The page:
Michael Harrington's review of 'An Unfortunate Woman' and 'You Can't Catch Death'
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Autobiography Could Lead To Revisiting Brautigan's Work

by Michael Harrington?

Richard Brautigan now seems as antique and quaint as the thrift-shop clothing he affected on the covers of his books, an author whose idiosyncratic, eccentric novels were required reading for 1960s youth, but whose cultural importance seems to have faded with the times.

We may remember his work with affection, but there's the feeling that he is one of those writers best loved when one is young, before the disenchantments of age sharpen the critical eye.

Brautigan came out of nowhere, selling 2 million copies of his novel Trout Fishing in America (1967), riding the wave of the counterculture to success as the essential hippie novelist. He enjoyed a half-decade of success, then suffered a slow decline for another decade, a victim of changing fashions and his own alcoholism.

In 1984, Brautigan committed suicide, shooting himself to death in his home in Bolinas, the holdout hippie enclave just north of San Francisco. He was 49, and if he is not exactly forgotten (most of his books are still in print, albeit in omnibus editions), his heyday certainly passed with the advent of the yuppies. Now, his novels are packed away in the attic with the tie-dye shirts and Strawberry Alarm Clock albums.

The best thing about the publication of An Unfortunate Woman, an autobiographical novel found among Brautigan's papers, is that it may lead to a rereading of his works and a reassessment of his place in the American literary canon. There is little else to recommend it, except to committed fans.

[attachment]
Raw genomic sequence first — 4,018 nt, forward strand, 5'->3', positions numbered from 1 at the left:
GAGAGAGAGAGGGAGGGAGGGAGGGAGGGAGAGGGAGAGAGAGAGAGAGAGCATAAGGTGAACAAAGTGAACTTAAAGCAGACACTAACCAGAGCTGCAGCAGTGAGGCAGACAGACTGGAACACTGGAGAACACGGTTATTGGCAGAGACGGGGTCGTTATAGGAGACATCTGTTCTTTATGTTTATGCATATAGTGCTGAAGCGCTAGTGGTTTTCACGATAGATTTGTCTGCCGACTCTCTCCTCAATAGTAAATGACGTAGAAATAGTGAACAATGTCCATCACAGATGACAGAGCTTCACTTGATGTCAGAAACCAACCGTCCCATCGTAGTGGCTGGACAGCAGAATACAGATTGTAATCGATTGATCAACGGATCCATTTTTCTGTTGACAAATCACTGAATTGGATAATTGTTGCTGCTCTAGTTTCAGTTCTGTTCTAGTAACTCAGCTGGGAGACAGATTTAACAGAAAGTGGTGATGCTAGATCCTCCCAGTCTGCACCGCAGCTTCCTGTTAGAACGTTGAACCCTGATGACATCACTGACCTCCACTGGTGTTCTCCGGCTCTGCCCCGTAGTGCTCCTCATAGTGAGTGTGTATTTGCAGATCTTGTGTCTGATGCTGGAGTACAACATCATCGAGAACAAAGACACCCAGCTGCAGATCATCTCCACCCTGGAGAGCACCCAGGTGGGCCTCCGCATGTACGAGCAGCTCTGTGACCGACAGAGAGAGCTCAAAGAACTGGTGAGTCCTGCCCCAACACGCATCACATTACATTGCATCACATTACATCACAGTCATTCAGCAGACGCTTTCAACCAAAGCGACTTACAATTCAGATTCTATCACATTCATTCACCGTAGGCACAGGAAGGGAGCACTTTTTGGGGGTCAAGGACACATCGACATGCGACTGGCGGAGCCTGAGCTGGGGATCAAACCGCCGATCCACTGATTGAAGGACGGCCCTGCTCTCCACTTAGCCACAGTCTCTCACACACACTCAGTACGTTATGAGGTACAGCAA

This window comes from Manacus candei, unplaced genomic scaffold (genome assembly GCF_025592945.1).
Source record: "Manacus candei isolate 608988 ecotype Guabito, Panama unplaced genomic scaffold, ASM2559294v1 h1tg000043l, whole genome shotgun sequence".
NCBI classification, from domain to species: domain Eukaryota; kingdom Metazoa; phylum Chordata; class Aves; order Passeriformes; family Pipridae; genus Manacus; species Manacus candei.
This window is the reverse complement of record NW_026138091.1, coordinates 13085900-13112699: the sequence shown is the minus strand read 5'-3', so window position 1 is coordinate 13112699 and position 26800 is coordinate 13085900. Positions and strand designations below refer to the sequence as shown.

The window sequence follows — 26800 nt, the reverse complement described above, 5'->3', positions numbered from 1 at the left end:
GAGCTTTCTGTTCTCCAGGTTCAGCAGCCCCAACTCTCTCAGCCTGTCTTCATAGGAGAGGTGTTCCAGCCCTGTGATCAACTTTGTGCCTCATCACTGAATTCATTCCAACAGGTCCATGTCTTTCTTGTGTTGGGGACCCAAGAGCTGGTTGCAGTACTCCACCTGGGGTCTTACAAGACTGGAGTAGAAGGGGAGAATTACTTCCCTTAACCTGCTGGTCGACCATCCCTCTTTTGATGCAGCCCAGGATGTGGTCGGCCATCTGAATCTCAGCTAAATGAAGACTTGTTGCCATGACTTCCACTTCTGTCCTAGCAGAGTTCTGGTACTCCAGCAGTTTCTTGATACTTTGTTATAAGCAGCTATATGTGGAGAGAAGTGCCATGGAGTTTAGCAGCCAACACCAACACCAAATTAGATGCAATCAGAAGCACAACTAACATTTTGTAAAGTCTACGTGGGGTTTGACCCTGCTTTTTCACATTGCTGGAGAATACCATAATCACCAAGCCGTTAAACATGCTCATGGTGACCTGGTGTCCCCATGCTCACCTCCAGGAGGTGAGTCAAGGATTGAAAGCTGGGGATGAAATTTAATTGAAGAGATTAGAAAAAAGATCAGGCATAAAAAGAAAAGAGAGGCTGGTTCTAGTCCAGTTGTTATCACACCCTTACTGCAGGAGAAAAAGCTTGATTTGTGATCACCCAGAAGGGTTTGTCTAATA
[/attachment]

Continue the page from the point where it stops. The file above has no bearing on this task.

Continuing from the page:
An Unfortunate Woman is the record of an obsessive writer winding down, slowly losing faith in his abilities. It's like reading a suicide note disguised as a novel.

In 1982, the fictional Brautigan sets out to fill a 160-page notebook, writing daily, creating "a sort-of free-fall calendar map" as he travels back and forth across the country, to Canada and Hawaii, pulled by speaking engagements, teaching assignments and love affairs.

But gradually his plan falls apart. First there is a gap of nine days in his writing schedule, then 14, then 111. Repeatedly, he apologizes to the reader "please bear with me," he writes early on, and then "please have patience with me," later, and finally: "Obviously I'm not very good at this."

But he once was good, very good. Trout Fishing in America is more than a hippie reverie; it's a peculiarly American classic, Hemingway? put through a Beat? blender.

Brautigan was no one-book wonder: The underrated dystopian fantasy In Watermelon Sugar (1968) may actually be his best book. Arguments could be made for including in the canon as well the losers-on-the-lam comedy A Confederate General From Big Sur (1964), the Gothic western The Hawkline Monster (1974), and some of the stories from The Revenge of the Lawn (1971). Four good books out of 12: an admirable record for any author.

You Can't Catch Death, Ianthe Brautigan's earnest, harrowing memoir of her father, is mostly valuable for its details of his life. Still a small child when her father became successful, she had the kind of unpredictable childhood one might expect, enduring his drunken rages, late-night phone calls threatening suicide, random acts of destruction (smashing furniture, shooting the clock off the wall of his Montana home and burning all the telephones in the fireplace), as well as enjoying the time he spent with her looking at clouds and planting daffodils.

This was the cycle of our lives, dark, lonely despair one day and the hope of daffodils the next," she writes.

Brautigan's novels may have been unique, but his story was sadly familiar: Artistic success is insufficient to make a success of life.

Chicago Tribune?
September 12, 2000

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